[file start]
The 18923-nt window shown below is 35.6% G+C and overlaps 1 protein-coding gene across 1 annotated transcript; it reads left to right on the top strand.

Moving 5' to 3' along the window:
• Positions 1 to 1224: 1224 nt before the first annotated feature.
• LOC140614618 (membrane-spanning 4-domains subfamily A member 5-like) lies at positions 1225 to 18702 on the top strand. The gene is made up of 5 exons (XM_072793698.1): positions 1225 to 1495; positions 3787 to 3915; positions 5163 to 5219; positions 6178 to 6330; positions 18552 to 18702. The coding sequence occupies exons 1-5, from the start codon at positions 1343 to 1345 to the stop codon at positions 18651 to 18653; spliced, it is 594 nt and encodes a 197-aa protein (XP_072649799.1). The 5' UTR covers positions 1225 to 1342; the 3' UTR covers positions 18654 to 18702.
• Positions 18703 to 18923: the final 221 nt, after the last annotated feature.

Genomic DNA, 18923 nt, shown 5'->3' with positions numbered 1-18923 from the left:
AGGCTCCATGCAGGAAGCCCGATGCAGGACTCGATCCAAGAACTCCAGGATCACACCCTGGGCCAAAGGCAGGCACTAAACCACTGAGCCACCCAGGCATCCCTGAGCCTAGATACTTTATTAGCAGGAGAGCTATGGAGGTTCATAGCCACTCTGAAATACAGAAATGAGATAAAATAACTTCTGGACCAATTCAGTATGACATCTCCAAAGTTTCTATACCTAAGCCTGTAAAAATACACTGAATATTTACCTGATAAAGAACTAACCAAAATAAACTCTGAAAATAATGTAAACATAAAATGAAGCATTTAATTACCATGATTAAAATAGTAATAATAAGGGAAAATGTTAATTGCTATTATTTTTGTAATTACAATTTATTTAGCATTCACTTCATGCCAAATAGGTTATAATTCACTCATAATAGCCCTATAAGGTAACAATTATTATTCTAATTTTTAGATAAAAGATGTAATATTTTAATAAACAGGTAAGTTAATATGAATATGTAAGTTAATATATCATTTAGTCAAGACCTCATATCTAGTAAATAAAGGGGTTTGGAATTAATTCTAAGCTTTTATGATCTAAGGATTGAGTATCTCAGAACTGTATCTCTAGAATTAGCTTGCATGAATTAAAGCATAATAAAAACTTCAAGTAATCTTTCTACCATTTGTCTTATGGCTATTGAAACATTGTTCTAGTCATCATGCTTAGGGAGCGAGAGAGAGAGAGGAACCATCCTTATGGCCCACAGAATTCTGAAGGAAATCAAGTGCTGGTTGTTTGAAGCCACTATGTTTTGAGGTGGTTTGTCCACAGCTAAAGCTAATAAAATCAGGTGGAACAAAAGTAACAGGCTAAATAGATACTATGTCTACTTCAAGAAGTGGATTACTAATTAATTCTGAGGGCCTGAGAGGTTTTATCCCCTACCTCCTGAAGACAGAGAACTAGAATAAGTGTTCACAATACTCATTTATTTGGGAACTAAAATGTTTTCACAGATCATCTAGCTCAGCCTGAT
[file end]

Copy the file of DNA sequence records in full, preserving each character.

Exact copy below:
The 18923-nt window shown below is 35.6% G+C and overlaps 1 protein-coding gene across 1 annotated transcript; it reads left to right on the top strand.

Moving 5' to 3' along the window:
• Positions 1 to 1224: 1224 nt before the first annotated feature.
• LOC140614618 (membrane-spanning 4-domains subfamily A member 5-like) lies at positions 1225 to 18702 on the top strand. The gene is made up of 5 exons (XM_072793698.1): positions 1225 to 1495; positions 3787 to 3915; positions 5163 to 5219; positions 6178 to 6330; positions 18552 to 18702. The coding sequence occupies exons 1-5, from the start codon at positions 1343 to 1345 to the stop codon at positions 18651 to 18653; spliced, it is 594 nt and encodes a 197-aa protein (XP_072649799.1). The 5' UTR covers positions 1225 to 1342; the 3' UTR covers positions 18654 to 18702.
• Positions 18703 to 18923: the final 221 nt, after the last annotated feature.

Genomic DNA, 18923 nt, shown 5'->3' with positions numbered 1-18923 from the left:
AGGCTCCATGCAGGAAGCCCGATGCAGGACTCGATCCAAGAACTCCAGGATCACACCCTGGGCCAAAGGCAGGCACTAAACCACTGAGCCACCCAGGCATCCCTGAGCCTAGATACTTTATTAGCAGGAGAGCTATGGAGGTTCATAGCCACTCTGAAATACAGAAATGAGATAAAATAACTTCTGGACCAATTCAGTATGACATCTCCAAAGTTTCTATACCTAAGCCTGTAAAAATACACTGAATATTTACCTGATAAAGAACTAACCAAAATAAACTCTGAAAATAATGTAAACATAAAATGAAGCATTTAATTACCATGATTAAAATAGTAATAATAAGGGAAAATGTTAATTGCTATTATTTTTGTAATTACAATTTATTTAGCATTCACTTCATGCCAAATAGGTTATAATTCACTCATAATAGCCCTATAAGGTAACAATTATTATTCTAATTTTTAGATAAAAGATGTAATATTTTAATAAACAGGTAAGTTAATATGAATATGTAAGTTAATATATCATTTAGTCAAGACCTCATATCTAGTAAATAAAGGGGTTTGGAATTAATTCTAAGCTTTTATGATCTAAGGATTGAGTATCTCAGAACTGTATCTCTAGAATTAGCTTGCATGAATTAAAGCATAATAAAAACTTCAAGTAATCTTTCTACCATTTGTCTTATGGCTATTGAAACATTGTTCTAGTCATCATGCTTAGGGAGCGAGAGAGAGAGAGGAACCATCCTTATGGCCCACAGAATTCTGAAGGAAATCAAGTGCTGGTTGTTTGAAGCCACTATGTTTTGAGGTGGTTTGTCCACAGCTAAAGCTAATAAAATCAGGTGGAACAAAAGTAACAGGCTAAATAGATACTATGTCTACTTCAAGAAGTGGATTACTAATTAATTCTGAGGGCCTGAGAGGTTTTATCCCCTACCTCCTGAAGACAGAGAACTAGAATAAGTGTTCACAATACTCATTTATTTGGGAACTAAAATGTTTTCACAGATCATCTAGCTCAGCCTGAT